Posts filed under “Think Tank”
The October NY manufacturing survey blew past expectations, coming in at 34.6, twice the forecast. It’s the highest level since May ’04. The number only measures the direction of improvement, not the degree so don’t extrapolate that we are partying like its May 2004 but there is no question today’s figure was impressive. New Orders rose to 30.8 from 19.8 while Backlogs rose 6 pts to positive territory for the 1st time since Mar ’08. Employment rose to 10.4 from -8.3 and positive for the 1st time since June ’08 which is nice to see. Inventories remained firmly negative but less so as they rose 7 points to the highest level since Feb. Prices Paid and Received both fell a touch. The 6 month Business Condition outlook rose 4 pts, the highest since Nov ’04. The NY survey is very volatile and we’ll need to see other regional data and the national ISM in order to confirm but manufacturing is expected to be a main contributor to the 2nd half recovery.
Sept CPI rose .2% both headline (in line) and core (.1% higher than expected). The y/o/y decline has slowed to 1.3%, a level last seen in May. The core gain rose 1.5% y/o/y and has remained stubbornly positive all through the economic turmoil proving that the deflation that we saw was mostly in food and energy and for everything else we saw was just disinflation. Owners Equivalent Rent, 24% of the overall CPI, fell .1%, only the 2nd drop since 1992 as rent pressures on landlords continue with rising unemployment and competition from unsold homes. Vehicle prices rose .5% led by used cars and trucks thanks to the taking off the market of many Cash for Clunkered cars, oh the unintended consequences. New vehicles prices rose .4% due to the limited supply of new cars. The implied inflation rate in the 10 yr TIPS is rising 2 bps to 1.96%, a 2 month high.
Initial Jobless Claims totaled 514k, 6k less than expected and are at the lowest level since early Jan but the prior week was revised up by 3k. Continuing Claims were 8k below estimates and down 75k from last week but those receiving Emergency Unemployment Compensation rose by 10k and those getting Extended Benefits rose by almost 6k. The EUC gain though is below the recent weeks but there is no way to know if a slowdown is due to people finding new jobs or are because they are running out of benefits. The monthly jobs data will answer that. The insured unemployment rate did tick down .1% to 4.5%. The amount of firing seen continues its downward trend with the timing and pace of hiring still being uncertain.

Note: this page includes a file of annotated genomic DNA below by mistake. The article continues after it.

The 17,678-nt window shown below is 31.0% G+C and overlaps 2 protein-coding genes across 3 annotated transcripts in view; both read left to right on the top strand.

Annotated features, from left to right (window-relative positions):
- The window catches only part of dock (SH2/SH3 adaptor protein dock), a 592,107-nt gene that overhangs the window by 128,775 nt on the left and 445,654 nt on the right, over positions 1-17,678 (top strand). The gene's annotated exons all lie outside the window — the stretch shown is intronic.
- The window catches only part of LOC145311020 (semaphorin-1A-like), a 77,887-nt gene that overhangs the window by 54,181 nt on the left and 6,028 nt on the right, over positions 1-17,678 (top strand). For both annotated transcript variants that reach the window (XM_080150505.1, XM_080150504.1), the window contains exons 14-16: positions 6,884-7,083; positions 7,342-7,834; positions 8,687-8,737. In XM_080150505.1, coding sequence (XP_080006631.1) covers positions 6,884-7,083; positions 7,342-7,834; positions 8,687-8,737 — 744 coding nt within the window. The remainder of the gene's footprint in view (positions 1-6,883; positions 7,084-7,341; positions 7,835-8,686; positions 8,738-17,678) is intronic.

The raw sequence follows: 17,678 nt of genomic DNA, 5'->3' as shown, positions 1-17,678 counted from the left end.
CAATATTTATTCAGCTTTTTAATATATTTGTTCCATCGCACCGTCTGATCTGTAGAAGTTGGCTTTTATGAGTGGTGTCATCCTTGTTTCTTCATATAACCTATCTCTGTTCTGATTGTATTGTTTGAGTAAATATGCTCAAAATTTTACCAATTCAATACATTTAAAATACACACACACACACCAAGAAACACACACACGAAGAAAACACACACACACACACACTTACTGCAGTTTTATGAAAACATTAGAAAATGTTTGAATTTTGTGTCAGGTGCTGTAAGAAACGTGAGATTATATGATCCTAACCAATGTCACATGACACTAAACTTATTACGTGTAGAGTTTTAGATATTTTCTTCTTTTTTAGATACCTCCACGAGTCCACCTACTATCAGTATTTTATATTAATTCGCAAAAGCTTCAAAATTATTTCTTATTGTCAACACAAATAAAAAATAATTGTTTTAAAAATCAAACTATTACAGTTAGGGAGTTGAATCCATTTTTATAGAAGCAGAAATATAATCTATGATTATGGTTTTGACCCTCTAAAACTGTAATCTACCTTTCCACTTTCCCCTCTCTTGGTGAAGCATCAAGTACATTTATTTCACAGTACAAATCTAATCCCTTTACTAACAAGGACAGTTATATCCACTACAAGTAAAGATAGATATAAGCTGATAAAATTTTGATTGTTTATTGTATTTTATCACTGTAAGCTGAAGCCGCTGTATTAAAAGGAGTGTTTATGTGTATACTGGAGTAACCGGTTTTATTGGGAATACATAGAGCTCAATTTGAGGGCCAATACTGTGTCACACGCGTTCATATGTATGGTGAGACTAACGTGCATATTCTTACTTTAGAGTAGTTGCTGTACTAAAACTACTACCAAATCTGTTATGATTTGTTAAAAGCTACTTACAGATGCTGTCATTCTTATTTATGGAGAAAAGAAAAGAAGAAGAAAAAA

Earnings season continues to be excellent relative to expectations while revenue season is mixed, the same theme as seen in Q2. Based on my little earnings cheat sheet, 18 of 20 co’s have beat earnings estimates while only 10 have exceeded revenue estimates. All in one day today we get information on the labor market,…Read More
The minutes from the FOMC Sept meeting didn’t reveal much in terms of gaining any clues of when they might raise interest rates in light of their more optimistic view of the economy in terms of expecting 2nd half improvement that they expect to continue into ’10. Based on their still sanguine view of inflation…Read More
With the DJIA approaching 10,000 again, let’s reminisce about 1999, the year it first passed that magic level on March 29th. Millennium by the Backstreet Boys was the best selling album, American Beauty won the Academy Award, the Euro was established, SpongeBob SquarePants aired for the first time, Hugo Chavez was elected President of Venezuela,…Read More
FOMC Minutes (September) > Minutes from September’s meeting will reveal a wide range of views on the FOMC regarding the timing of the central bank’s withdrawal of the monetary stimulus. Some policymakers have lobbied for the central bank to begin tightening aggressively soon. Others, including Fed Chairman Ben Bernanke, appear to want to proceed with…Read More
August Business Inventories still reflect the drag from inventories as they fell 1.5% vs expectations of a drop of 1%. Because sales rose by 1%, the inventory to sales ratio fell to 1.33 from 1.36, the lowest since August ’08 but it sets the backdrop for an improvement in manufacturing into year end as the…Read More
. . . of Rightly Conducting the Reason and Seeking Truth in Contemporary Economies & Markets, with sincerest apologies to the memory of Rene Descartes.
Seventeenth century medicine, Moliere observed, was a field where most men died of their remedies and not of their diseases. So too, twenty-first century interventionist monetary policy seems to kill more wealth than if recessions were left alone to run their course. Instead of bloodletting, our “physicians” pump us full of liquidity until we explode, and then pump more into us as we lay gushing.